Glenville High School in Cleveland partners with ISA, and we recently asked its principal, Jacqueline Bell, and her colleague Nilsa Walker to tell us about the school, its history, and its work with ISA.
Tell us about your school and the young people there. What might a visitor to your school notice first and foremost?
Glenville High School opened in 1904 in Cleveland’s East Side neighborhood and became part of the Cleveland Metropolitan School District in 1906. While the school’s population was 90 percent Jewish in the early 20th century, African Americans migrated to the community as the neighborhoods grew and the population shifted. Glenville is a school with students who have a wide range of experiences, both positive and negative, with a strong connection to the community and its alumni by way of both rich traditions and athletics. A visitor might first notice that our staff and students are engaging and supportive of one another; students have developed strong connections both to peers and staff within these walls.
What would you say are the greatest strengths of Glenville — and what have been your greatest challenges?
Glenville’s greatest strength is that we have a staff of educators that show our students that they are special; our students know that they are loved and appreciated individually and collectively. However, one of our greatest challenges has been overcoming teacher beliefs and reliance on past practices. There was a desire to work just within a teacher’s own classroom walls, not collaborating with colleagues or sharing best practices, and course content has been, at times, superficial as teachers lowered expectations for their students to prevent struggle. Nonetheless, we persevere every day to support staff in changing their mindsets and leveraging relationships with students to ensure our young people meet every challenge with hard work, good humor, and lifelong goals in mind. With ISA’s help, we will continue these efforts.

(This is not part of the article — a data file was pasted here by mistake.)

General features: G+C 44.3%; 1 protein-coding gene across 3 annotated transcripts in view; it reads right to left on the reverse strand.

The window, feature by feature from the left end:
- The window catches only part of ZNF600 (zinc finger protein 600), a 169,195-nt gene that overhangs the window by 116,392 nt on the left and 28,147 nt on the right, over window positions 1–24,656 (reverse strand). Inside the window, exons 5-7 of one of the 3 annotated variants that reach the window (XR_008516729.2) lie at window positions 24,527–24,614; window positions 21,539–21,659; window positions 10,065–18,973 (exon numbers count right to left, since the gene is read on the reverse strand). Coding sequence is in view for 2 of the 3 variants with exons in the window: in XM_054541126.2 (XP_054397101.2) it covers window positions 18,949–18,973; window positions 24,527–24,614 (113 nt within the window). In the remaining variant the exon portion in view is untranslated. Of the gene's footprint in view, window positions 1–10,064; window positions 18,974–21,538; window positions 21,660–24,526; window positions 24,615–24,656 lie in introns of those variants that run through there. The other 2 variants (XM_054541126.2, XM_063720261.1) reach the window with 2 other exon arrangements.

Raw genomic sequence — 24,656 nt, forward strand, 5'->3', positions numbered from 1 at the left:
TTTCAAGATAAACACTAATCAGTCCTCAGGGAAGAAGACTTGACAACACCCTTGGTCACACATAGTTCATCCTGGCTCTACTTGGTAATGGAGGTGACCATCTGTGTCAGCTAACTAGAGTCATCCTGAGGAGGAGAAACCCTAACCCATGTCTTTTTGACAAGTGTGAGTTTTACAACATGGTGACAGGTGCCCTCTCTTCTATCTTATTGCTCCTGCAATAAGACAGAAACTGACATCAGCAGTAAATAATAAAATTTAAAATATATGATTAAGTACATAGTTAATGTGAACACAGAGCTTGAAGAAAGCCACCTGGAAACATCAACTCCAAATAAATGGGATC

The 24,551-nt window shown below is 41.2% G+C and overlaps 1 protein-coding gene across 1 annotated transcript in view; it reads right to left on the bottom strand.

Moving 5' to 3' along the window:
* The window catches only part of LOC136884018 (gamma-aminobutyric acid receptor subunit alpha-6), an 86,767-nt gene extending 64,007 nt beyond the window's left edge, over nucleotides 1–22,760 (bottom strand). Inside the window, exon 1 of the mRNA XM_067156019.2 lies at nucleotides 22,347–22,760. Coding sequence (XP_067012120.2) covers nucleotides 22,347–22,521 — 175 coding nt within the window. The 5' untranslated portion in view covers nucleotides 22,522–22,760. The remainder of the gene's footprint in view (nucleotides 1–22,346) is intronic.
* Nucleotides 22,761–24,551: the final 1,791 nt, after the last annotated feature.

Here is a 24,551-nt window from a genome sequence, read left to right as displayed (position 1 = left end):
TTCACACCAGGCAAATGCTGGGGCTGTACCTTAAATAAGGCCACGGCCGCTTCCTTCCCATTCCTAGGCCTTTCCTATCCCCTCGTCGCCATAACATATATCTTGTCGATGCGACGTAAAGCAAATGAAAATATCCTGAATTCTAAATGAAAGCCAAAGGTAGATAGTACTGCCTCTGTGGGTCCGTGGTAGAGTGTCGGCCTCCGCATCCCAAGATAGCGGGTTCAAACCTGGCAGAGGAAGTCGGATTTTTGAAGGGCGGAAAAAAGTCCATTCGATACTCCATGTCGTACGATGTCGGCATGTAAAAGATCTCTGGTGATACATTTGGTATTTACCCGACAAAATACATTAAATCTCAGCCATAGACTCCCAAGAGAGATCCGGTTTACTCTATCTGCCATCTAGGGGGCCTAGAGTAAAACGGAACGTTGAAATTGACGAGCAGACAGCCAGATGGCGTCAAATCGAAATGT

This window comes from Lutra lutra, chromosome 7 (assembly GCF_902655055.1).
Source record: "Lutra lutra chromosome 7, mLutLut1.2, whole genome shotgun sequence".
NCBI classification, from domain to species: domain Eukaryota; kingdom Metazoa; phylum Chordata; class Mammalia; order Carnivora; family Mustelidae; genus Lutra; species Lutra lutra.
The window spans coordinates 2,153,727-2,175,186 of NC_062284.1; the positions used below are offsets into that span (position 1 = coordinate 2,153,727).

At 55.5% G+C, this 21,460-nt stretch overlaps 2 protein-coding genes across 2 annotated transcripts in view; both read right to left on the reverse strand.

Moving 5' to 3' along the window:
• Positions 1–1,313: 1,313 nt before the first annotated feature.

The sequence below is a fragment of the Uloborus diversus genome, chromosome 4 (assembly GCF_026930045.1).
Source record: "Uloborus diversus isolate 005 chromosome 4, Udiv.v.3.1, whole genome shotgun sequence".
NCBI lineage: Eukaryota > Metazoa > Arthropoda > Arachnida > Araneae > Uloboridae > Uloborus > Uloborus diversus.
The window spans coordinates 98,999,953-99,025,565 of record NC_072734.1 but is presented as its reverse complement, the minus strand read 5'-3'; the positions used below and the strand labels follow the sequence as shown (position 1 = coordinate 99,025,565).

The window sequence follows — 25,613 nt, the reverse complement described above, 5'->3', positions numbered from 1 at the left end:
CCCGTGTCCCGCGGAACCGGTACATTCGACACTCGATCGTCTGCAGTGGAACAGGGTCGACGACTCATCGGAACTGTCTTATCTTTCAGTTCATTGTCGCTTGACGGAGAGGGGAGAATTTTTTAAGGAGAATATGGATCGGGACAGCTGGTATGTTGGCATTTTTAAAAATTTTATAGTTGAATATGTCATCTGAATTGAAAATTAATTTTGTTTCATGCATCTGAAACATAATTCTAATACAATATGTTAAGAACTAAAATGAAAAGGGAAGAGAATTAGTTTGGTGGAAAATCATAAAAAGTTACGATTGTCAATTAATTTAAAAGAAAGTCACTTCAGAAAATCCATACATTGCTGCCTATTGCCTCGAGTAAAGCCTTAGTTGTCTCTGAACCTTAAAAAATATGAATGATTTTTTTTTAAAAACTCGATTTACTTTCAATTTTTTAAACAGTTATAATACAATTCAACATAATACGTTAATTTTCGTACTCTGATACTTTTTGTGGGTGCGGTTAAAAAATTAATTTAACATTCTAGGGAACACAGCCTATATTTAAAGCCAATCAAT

How has ISA helped you and your teachers? What’s been the most valuable part of your work with ISA?
Our ISA coaches have built strong relationships with our content area teachers, and with these relationships, staff members feel comfortable seeking coaches out for instructional support. Perhaps what has been most valuable has been having ISA and its coaches as thought partners, offering suggestions for professional development and planning supports to help us make school initiatives more effective. This year, for example, our coaches collaborated with us to take observations from our work with the staff throughout the school year to plan goal-setting and instructional planning sessions for our annual summer institute.
For new schools partnering with ISA, what advice would you give them?
Be clear about what goals you have for your school so that you can clearly articulate them to your ISA coaches. It will be easier for them to support you when they know what you and your team are aiming for. One of our school-wide goals for this year was to increase our performance index on the Ohio state test by 4%. With this in mind, our coaches were able to set goals with the individual teachers they support and their content area teams to support them in implementing best practices that improve student achievement outcomes.
Where do you imagine Glenville going in the next five years? What does the future hold for your school and its students?
In the next five years, we imagine Glenville as a model learning environment that allows students to not only take ownership of their personal learning goals but to also apply what they have learned in a way that is impactful to their communities. We see educators focused on building student confidence and students willing to take chances. We see our school as a place for students to see the value in both themselves and their peers around them, collaborating to apply what they know to solve problems that exist in the world around them.